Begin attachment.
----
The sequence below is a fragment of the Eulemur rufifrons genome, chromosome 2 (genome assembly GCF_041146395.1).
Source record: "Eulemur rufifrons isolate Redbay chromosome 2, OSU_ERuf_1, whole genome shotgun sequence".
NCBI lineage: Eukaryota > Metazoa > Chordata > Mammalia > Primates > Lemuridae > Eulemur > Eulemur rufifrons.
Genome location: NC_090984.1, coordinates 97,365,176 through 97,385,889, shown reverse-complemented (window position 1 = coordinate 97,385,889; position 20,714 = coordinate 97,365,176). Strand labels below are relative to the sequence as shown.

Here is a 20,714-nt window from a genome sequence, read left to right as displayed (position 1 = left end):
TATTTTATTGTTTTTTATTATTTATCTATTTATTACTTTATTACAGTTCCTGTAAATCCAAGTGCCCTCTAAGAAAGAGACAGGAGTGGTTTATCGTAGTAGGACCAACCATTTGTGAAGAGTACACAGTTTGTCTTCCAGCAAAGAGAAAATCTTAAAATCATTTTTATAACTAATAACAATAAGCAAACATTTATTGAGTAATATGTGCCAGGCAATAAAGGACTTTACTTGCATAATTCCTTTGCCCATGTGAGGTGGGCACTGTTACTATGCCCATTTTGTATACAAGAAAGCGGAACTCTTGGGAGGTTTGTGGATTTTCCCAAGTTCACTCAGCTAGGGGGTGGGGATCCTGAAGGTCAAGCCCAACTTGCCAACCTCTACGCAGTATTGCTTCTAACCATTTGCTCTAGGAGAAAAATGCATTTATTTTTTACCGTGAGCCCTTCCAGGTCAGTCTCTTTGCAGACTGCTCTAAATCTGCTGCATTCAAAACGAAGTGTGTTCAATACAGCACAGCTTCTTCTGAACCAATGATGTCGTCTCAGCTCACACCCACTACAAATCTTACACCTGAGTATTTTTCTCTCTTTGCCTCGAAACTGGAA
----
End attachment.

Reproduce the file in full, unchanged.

The sequence below is a fragment of the Eulemur rufifrons genome, chromosome 2 (genome assembly GCF_041146395.1).
Source record: "Eulemur rufifrons isolate Redbay chromosome 2, OSU_ERuf_1, whole genome shotgun sequence".
NCBI lineage: Eukaryota > Metazoa > Chordata > Mammalia > Primates > Lemuridae > Eulemur > Eulemur rufifrons.
Genome location: NC_090984.1, coordinates 97,365,176 through 97,385,889, shown reverse-complemented (window position 1 = coordinate 97,385,889; position 20,714 = coordinate 97,365,176). Strand labels below are relative to the sequence as shown.

Here is a 20,714-nt window from a genome sequence, read left to right as displayed (position 1 = left end):
TATTTTATTGTTTTTTATTATTTATCTATTTATTACTTTATTACAGTTCCTGTAAATCCAAGTGCCCTCTAAGAAAGAGACAGGAGTGGTTTATCGTAGTAGGACCAACCATTTGTGAAGAGTACACAGTTTGTCTTCCAGCAAAGAGAAAATCTTAAAATCATTTTTATAACTAATAACAATAAGCAAACATTTATTGAGTAATATGTGCCAGGCAATAAAGGACTTTACTTGCATAATTCCTTTGCCCATGTGAGGTGGGCACTGTTACTATGCCCATTTTGTATACAAGAAAGCGGAACTCTTGGGAGGTTTGTGGATTTTCCCAAGTTCACTCAGCTAGGGGGTGGGGATCCTGAAGGTCAAGCCCAACTTGCCAACCTCTACGCAGTATTGCTTCTAACCATTTGCTCTAGGAGAAAAATGCATTTATTTTTTACCGTGAGCCCTTCCAGGTCAGTCTCTTTGCAGACTGCTCTAAATCTGCTGCATTCAAAACGAAGTGTGTTCAATACAGCACAGCTTCTTCTGAACCAATGATGTCGTCTCAGCTCACACCCACTACAAATCTTACACCTGAGTATTTTTCTCTCTTTGCCTCGAAACTGGAA